On the morning of the Fourth, instead of attending a parade like the rest of the nation, we said farewell to a beloved chicken.
Sparkle Shiny appeared to have injured her leg on Friday evening. I called around but there were no emergency vets open on a Friday night of a holiday weekend who took chickens. She was eating and drinking and not visibly in pain, and with no other options short of driving an hour south, we had to wait until the emergency bird specialist was in the office the next morning. I made her a little nest of towels to keep her upright in front of the food and water dishes and hoped she would improve overnight.
In the morning her breathing was labored and she refused food and water. Our whole family piled into the car and headed to the emergency clinic. The vet, a kind and knowledgeable soul who declared chickens his favorite animal, took one look at her and said, “oh, this is not good.”
He examined her very thoroughly (getting pooped on in the process, to which he responded with good humor) and was able to determine that her leg issue was neurological in origin rather than an injury. Given the amount of respiratory distress she was under, he didn’t recommend prolonging her agony. Unless we wished to put her on oxygen and run a bunch of tests and X-rays, the results of which were unlikely to be good, it was time to say goodbye.
I cried. Owlet cried. Thor misted up a little. Platypup rampaged noticeably less than normal.
We held a little farewell ceremony, there in the exam room. Owlet snuggled her chicken and we each shared memories from her short life. How scraggly Sparkle Shiny was as a three week old when we first laid eyes on her. How she ducked through the fence holes in those early days. The first time she ate from our hands. The massive coordinated effort required by the kids and I to get her and Scratchel Diggy out from behind the bunny enclosure. The awkward way she would flutter to the top of the coop or the lowest branches of the fig tree. Her quite recent voice change to a mature “bukaw.”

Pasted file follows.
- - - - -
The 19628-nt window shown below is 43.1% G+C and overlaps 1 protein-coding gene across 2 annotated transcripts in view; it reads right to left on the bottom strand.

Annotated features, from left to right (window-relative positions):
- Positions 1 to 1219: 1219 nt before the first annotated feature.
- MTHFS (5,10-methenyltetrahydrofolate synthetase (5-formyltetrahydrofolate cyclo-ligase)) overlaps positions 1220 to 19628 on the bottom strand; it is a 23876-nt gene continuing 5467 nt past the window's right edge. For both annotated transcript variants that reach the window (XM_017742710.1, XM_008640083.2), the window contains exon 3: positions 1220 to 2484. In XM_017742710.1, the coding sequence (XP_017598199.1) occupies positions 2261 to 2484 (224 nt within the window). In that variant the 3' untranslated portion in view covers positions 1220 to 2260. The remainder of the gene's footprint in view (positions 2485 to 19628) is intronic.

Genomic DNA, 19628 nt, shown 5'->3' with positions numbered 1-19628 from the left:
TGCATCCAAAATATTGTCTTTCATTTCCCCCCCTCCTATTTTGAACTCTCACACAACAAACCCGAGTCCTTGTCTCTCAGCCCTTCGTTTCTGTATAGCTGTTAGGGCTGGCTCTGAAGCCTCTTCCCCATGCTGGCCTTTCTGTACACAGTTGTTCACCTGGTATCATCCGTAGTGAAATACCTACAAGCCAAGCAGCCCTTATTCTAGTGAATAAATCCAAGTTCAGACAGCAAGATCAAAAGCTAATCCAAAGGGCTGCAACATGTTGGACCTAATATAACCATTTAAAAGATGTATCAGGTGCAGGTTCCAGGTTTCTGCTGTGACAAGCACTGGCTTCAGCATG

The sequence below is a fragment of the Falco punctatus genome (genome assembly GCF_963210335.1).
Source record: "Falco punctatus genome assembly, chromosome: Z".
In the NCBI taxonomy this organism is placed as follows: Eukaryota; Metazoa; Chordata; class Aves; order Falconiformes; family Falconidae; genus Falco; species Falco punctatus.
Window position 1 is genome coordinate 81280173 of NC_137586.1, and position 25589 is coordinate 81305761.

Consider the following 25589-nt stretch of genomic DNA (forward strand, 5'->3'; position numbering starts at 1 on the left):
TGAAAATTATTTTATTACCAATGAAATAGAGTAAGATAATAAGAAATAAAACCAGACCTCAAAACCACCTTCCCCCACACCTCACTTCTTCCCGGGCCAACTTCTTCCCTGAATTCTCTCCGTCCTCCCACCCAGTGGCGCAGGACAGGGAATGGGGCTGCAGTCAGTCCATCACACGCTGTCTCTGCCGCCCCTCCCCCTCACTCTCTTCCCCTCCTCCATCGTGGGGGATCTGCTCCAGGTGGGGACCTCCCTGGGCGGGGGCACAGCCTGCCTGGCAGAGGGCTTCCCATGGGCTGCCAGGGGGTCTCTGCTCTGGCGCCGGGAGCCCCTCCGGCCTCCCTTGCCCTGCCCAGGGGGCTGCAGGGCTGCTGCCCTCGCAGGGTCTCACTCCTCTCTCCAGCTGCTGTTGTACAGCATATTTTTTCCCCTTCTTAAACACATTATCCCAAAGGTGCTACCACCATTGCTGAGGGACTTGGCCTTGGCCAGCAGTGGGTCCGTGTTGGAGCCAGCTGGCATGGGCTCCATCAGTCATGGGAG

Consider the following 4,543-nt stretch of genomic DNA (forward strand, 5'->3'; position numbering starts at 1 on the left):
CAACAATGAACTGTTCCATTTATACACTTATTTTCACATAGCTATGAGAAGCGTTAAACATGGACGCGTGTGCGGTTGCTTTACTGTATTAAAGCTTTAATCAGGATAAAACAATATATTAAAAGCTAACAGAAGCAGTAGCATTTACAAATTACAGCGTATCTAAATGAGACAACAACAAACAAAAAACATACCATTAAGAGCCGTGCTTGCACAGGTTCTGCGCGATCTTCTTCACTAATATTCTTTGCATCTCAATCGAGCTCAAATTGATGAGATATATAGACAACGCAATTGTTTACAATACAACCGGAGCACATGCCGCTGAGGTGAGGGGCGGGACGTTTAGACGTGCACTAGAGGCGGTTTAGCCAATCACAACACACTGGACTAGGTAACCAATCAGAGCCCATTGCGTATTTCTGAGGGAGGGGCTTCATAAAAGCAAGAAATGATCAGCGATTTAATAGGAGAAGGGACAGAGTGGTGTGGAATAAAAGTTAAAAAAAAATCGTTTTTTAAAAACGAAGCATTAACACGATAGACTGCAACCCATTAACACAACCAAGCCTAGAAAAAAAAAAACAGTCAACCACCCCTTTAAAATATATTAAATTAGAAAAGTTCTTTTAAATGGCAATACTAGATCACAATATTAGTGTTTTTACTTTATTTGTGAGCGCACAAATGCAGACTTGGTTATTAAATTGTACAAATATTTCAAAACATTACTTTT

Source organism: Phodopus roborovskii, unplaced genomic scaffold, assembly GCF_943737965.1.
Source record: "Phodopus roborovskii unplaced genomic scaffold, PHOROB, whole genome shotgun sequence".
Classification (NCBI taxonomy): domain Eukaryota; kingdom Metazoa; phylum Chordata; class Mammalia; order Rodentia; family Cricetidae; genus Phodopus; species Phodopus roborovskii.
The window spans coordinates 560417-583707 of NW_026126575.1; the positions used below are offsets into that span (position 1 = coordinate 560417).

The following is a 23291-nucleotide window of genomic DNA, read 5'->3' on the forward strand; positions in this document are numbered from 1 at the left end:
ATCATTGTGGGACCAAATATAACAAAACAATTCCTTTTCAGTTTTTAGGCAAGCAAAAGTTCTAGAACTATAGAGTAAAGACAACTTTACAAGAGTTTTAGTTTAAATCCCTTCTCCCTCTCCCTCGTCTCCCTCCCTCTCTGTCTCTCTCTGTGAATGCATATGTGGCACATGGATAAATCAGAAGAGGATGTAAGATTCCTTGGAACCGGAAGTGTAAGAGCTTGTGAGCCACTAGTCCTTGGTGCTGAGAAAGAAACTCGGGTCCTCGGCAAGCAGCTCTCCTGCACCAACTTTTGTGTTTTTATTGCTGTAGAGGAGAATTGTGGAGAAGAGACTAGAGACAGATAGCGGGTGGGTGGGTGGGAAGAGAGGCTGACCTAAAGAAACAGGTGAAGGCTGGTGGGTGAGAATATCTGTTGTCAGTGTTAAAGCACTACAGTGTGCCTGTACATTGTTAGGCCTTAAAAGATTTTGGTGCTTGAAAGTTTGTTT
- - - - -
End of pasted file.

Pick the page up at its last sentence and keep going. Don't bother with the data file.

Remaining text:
Then we sang her a song; Owlet chose “I Love My Little Rooster,” which she had taken to singing to the chickens when putting them in their coop for the night. She and I were so choked up as to be nearly useless at carrying the tune, but fortunately Thor was there to pull us through.
And then we handed her to a vet who clearly understood how hard this was. He cradled her gently in his arms and left the room.
I asked my Facebook friends to share any kid-appropriate stories of pet loss with Owlet. Several sweet folks shared their or their children’s first experiences with losing a beloved animal and others offered condolences. One recommended this book by Mr. Rogers. We read their words together and talked. Thor and I had glossed over the whole vet-(humanely)-kills-the-pet issue in the moment, but later we talked about it, and I believe she understood.
Her face has a new sober look when she is remembering her sweet chicken. It is so hard to see that expression but this is just one of the many challenges life will throw at her that I will be unable to do a damn thing to stop. What I can do is hold her, grieve with her, and answer every question she asks, even if all I can say is, “I don’t know why, baby. But everything does, sooner or later.”